You are here
Bee the future: how wearable technology is helping to save honeybees
In fact, honeybees are essential for the pollination of about one third of the food we eat, including fruit, vegetables, oils, seeds and nuts. They also pollinate clover and alfalfa, the stuff that cattle eat, so meat lovers and cheese enthusiasts should also appreciate the value of Mother Nature’s bees.
Sadly, global bee populations have been decreasing rapidly in the past decade for unknown reasons, which has come to be known as the Honeybee Colony Collapse Disorder. As a result, leading companies and research organizations have joined together to save the bees by discovering ways that existing technology can be transformed and utilized to solve this global issue,
Luckily, honeybees have continued to thrive in Australia, largely due to absence of the varroa mite, a parasite that breeds in honeybee colonies and attacks them in most other regions of the world. The Commonwealth Scientific and Industrial Research Organization (CSIRO) of Australia has become the leading institution and founding member of the Global Initiative for Honeybee Health – an international collaborative effort by researchers, beekeepers, farmers and technology companies to better understand why there is a substantial threat to the bee population in order to identify solutions to combat Honeybee Colony Collapse Disorder.
CSIRO and its partners have turned to the idea of wearable technology for this crucial step of information gathering. They have selected an RFID tag from Hitachi Chemicals, a 2.5mm X 2.5mm high-tech micro-sensor that is carefully and safely glued onto thousands of bees by hand. The sensor allows researchers to track the bees’ movements and analyse various environmental stress factors including disease, pesticides, air pollution, and water contamination in order to pinpoint which ones affect the bees’ ability to pollinate and lead to bee deaths en masse. Think of it as a Fitbit for bees, but instead of tracking steps, it tracks where the bee is, its health and how its productivity changes due to the weather.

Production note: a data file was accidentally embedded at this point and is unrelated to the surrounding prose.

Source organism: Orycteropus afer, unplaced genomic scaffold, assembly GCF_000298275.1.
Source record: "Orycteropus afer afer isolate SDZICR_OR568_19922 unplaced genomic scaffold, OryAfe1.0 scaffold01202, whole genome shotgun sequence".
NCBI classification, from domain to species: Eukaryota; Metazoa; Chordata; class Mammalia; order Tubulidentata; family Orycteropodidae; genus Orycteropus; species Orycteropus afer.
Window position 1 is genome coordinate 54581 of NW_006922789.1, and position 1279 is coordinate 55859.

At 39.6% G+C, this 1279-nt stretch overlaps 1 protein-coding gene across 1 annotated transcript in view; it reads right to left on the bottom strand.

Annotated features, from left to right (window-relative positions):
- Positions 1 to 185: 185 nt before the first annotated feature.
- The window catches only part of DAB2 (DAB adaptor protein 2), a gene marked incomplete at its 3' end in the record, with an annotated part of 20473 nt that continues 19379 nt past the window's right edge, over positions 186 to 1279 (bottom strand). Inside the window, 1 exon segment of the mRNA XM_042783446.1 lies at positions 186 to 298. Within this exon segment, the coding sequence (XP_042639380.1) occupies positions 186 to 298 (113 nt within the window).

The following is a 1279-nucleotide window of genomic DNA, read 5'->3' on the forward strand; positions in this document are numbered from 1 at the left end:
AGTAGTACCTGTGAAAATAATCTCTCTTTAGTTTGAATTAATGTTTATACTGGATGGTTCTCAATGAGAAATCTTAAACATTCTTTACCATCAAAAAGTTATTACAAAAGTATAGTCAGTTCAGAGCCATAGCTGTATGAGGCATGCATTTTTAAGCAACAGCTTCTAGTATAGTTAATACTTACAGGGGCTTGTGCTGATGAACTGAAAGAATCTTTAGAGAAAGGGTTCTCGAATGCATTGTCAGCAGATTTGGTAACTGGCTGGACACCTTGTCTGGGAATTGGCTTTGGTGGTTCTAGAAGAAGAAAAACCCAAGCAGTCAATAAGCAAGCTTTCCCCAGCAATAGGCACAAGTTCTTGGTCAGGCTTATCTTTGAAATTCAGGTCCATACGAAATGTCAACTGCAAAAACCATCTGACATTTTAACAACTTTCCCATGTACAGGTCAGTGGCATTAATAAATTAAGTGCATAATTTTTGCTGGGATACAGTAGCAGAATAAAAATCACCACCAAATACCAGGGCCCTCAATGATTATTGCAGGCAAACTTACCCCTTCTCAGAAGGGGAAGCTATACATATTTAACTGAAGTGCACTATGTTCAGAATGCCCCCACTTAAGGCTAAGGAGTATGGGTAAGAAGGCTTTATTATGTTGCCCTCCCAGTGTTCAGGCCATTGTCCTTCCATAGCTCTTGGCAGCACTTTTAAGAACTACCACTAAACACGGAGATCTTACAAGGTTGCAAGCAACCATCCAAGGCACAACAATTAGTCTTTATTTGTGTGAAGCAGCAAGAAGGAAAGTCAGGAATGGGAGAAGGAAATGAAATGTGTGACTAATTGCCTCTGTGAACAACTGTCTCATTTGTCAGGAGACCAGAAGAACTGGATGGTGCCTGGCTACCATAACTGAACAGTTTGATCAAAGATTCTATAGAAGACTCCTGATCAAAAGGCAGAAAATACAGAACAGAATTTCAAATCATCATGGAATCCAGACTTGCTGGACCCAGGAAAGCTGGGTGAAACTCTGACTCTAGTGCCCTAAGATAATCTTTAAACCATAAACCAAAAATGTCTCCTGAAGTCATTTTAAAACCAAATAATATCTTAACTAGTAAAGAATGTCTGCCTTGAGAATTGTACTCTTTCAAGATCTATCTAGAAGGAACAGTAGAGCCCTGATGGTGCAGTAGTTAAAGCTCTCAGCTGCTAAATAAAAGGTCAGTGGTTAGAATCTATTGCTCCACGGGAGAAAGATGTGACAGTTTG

To help turn all this data into actual programs to the save the bees, CSIRO works with Intel to load the data from Hitachi’s sensors into the cloud where the members of the Global Initiative for Honeybee Health can access it and discuss potential solutions.
So, the good news here is that Hitachi and partners such as Intel and CSIRO have identified ways to use existing technology for the greater good. The sharing of data and collective wisdom by industry experts is fundamental to help bees regain healthy populations and continue to pollinate humanity’s global food supply. Oh, and so that we can enjoy avocado toast at brunch or strawberries on the beach. Calling all foodies to root for the bees!